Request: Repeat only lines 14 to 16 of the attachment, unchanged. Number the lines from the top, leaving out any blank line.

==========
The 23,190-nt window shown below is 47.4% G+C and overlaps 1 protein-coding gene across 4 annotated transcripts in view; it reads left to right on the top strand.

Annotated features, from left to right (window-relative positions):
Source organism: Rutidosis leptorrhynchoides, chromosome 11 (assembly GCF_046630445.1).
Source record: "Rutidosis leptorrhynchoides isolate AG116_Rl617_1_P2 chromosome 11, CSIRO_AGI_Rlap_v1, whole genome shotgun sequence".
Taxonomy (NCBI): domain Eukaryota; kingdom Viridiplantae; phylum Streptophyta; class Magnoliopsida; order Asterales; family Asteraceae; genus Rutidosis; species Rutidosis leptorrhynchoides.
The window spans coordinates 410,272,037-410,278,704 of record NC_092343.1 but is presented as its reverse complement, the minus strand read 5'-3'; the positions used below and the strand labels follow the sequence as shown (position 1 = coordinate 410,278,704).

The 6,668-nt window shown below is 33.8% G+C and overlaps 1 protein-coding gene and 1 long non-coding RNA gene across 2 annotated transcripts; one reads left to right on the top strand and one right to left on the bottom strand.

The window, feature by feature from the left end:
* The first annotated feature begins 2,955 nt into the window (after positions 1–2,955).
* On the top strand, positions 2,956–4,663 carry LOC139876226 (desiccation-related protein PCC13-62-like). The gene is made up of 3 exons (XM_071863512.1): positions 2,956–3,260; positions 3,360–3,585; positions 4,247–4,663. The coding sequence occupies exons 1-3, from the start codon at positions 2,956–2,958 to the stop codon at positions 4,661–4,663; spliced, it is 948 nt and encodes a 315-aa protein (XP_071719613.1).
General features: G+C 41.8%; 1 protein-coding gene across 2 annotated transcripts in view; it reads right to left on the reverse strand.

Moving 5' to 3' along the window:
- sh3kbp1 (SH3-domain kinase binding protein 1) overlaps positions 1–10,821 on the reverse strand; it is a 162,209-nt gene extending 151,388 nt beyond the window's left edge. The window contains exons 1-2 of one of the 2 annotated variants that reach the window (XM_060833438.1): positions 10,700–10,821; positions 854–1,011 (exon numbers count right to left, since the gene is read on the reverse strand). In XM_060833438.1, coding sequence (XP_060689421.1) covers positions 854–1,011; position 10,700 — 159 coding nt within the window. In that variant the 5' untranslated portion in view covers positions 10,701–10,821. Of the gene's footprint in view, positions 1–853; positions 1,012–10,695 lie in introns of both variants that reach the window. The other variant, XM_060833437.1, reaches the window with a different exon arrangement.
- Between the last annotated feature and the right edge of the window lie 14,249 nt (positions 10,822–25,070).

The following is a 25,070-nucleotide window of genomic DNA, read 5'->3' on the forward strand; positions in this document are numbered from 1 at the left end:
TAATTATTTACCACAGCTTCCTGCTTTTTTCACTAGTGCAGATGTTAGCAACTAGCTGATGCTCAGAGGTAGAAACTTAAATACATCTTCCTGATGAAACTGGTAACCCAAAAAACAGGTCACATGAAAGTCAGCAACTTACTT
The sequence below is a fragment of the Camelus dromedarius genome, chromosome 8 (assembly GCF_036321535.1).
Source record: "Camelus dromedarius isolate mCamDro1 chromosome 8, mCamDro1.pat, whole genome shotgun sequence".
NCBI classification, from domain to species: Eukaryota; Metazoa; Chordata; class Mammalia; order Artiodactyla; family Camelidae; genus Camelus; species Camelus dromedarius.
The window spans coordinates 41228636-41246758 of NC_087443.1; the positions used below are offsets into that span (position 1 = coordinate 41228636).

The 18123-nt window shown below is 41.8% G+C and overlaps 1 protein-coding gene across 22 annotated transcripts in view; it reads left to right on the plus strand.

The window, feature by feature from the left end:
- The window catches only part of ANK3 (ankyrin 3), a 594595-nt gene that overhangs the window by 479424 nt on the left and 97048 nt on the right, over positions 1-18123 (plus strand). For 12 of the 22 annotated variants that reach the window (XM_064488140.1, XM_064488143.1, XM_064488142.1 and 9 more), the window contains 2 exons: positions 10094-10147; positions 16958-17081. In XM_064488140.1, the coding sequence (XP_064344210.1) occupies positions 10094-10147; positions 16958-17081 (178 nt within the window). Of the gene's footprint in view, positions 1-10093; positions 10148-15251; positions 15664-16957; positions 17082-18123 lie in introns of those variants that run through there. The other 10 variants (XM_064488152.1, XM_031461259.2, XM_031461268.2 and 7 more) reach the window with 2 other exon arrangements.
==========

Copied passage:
- Between the last annotated feature and the right edge of the window lie 14,249 nt (positions 10,822–25,070).

The following is a 25,070-nucleotide window of genomic DNA, read 5'->3' on the forward strand; positions in this document are numbered from 1 at the left end:
TAATTATTTACCACAGCTTCCTGCTTTTTTCACTAGTGCAGATGTTAGCAACTAGCTGATGCTCAGAGGTAGAAACTTAAATACATCTTCCTGATGAAACTGGTAACCCAAAAAACAGGTCACATGAAAGTCAGCAACTTACTT